Running Enron turned from the American dream into "an American nightmare", Kenneth Lay told the Texan jury who will decide if he spends the next 10 years behind bars.
The former Enron chairman mounted the witness stand yesterday to face questions for the first time on the energy trading company's spectacular plunge into bankruptcy four and a half years ago.
And while prosecutors contend he lied to Wall Street to cover up the company's imminent failure, Mr Lay insisted on his integrity and told jurors he was devastated by Enron's collapse and the misery it caused its 20,000 redundant employees. "I would never have thought ever that I would be in criminal court defending charges," he said.
Defenders hope Mr Lay's firm denials and affable personality will sway a jury that was last week listening to the more prickly testimony of Jeff Skilling, Enron's former chief executive. Mr Skilling faces 28 charges, Mr Lay six.
Enron's failure was "a classic run on the bank", triggered by the illegal activities of a few rotten apples, the pair are arguing. Fraud at the company stretched little further than Andrew Fastow, the former finance chief, and his inner circle. Hiring Mr Fastow was "the worst mistake of my life", Mr Lay said. Promoting him to chief financial officer was the second worst.
Mr Fastow testified in March that he got rich from the string of complicated deals designed to boost Enron's earnings, but that his bosses were fully aware of the state of the company's finances.
Mr Lay took jurors through his early career and the pride he felt as Enron grew into the seventh-largest company in the US, worth $70bn (£39bn) at its peak just a year before the end. And he compared the collapse of Enron to the loss of a loved one.
He was supported in court by his wife, Linda, who has spoken widely about the trauma of losing their Enron wealth, and who opened a second-hand store to sell expensive furniture from their Texas home.
Mr Lay's first wife, Judy Ayers, was also in court, along with their daughter Liz, a lawyer who works on his defence team, and their son Mark. Dressed in a grey suit, with a blue shirt and red tie, 64-year-old Mr Lay was firm and well-spoken on the stand, setting out his view of Enron as a financially robust company undone by a collapse in confidence among its trading partners.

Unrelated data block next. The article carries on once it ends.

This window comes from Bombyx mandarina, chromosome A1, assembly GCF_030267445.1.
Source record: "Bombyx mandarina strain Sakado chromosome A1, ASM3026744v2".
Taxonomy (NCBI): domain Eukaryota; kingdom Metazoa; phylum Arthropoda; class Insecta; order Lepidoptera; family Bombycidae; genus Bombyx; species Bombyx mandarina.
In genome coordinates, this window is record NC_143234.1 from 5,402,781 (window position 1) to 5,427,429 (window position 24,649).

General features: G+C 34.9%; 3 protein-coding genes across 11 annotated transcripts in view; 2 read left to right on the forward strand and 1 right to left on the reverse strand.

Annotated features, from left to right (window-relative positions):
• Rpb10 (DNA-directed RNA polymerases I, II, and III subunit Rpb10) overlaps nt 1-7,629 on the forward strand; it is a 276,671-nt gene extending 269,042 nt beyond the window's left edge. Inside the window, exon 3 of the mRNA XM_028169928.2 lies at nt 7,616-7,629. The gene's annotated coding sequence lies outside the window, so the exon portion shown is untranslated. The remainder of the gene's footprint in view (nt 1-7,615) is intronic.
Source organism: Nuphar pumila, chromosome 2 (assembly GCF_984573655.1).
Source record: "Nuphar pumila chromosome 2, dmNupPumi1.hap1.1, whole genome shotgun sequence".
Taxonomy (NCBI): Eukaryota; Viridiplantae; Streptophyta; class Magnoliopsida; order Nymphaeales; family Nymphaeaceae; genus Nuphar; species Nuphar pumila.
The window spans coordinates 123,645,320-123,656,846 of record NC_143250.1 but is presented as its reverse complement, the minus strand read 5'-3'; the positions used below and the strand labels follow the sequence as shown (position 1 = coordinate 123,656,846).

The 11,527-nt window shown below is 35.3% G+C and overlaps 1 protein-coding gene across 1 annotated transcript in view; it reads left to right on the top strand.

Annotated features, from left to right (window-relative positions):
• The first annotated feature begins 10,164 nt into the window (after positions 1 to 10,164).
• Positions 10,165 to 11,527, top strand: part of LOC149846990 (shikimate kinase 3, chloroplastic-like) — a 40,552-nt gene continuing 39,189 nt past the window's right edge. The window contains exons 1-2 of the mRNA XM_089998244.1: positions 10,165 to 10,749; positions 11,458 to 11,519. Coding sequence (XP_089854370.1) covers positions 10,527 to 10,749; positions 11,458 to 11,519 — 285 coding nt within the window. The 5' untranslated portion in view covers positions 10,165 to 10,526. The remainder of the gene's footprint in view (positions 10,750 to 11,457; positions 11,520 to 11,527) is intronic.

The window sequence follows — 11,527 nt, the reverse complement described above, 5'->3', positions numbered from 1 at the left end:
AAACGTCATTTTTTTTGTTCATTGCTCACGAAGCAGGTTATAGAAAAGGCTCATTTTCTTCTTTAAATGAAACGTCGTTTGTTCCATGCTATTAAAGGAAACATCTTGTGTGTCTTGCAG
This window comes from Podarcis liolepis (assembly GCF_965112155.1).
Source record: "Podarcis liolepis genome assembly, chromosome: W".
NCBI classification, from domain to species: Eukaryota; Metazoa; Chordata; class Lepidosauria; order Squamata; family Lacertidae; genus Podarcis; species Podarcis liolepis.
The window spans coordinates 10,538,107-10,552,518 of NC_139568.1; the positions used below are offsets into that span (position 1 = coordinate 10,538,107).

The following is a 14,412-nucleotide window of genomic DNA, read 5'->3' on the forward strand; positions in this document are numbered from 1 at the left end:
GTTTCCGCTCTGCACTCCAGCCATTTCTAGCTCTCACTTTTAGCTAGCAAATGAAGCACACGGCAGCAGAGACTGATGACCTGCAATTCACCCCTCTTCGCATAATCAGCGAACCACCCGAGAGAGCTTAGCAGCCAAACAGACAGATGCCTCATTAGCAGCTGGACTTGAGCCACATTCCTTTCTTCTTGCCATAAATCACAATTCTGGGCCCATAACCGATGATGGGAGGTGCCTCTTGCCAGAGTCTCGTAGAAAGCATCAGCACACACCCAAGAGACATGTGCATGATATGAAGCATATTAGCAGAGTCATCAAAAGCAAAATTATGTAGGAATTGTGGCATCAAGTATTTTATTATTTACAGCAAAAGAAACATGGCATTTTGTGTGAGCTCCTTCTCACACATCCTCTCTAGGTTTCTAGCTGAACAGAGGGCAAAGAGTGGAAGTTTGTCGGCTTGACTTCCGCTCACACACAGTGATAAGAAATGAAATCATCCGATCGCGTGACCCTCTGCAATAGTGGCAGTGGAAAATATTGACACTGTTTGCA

The collapse in confidence was a "firestorm we couldn't stop", he said. It was stoked by a conspiracy of short sellers who were profiting from the share price decline, and by reporters at the Wall Street Journal, who were being fed details of Mr Fastow's activities.
When Mr Skilling resigned in August 2001, Mr Lay stepped back into his old job of chief executive but not, as the prosecution suggests, to cover up Enron's disintegrating finances. "I do not think there was a conspiracy. Let me be entirely clear: the last thing I would do is step back in as CEO and pick up a conspiracy," Mr Lay said.
Legal observers say Mr Lay's famed charm will be his best asset on the stand. The son of a Baptist minister in Missouri, he dreamed of being rich and successful. At the helm of Enron in its pomp, he revelled in his role as a philanthropist and advocate for Texan business, and was a friend and adviser toPresident George Bush Snr and his son, President George W Bush.
The charges against Mr Lay are that he knowingly painted a rosier picture of Enron's health than he knew to be the case. Mr Lay says he never lied, but agreed he was an "optimistic" business leader. "Most people don't like to follow pessimistic leaders," he said.
Next month, Mr Lay will face a second trial on four fraud counts related to his personal banking affairs.Reuse content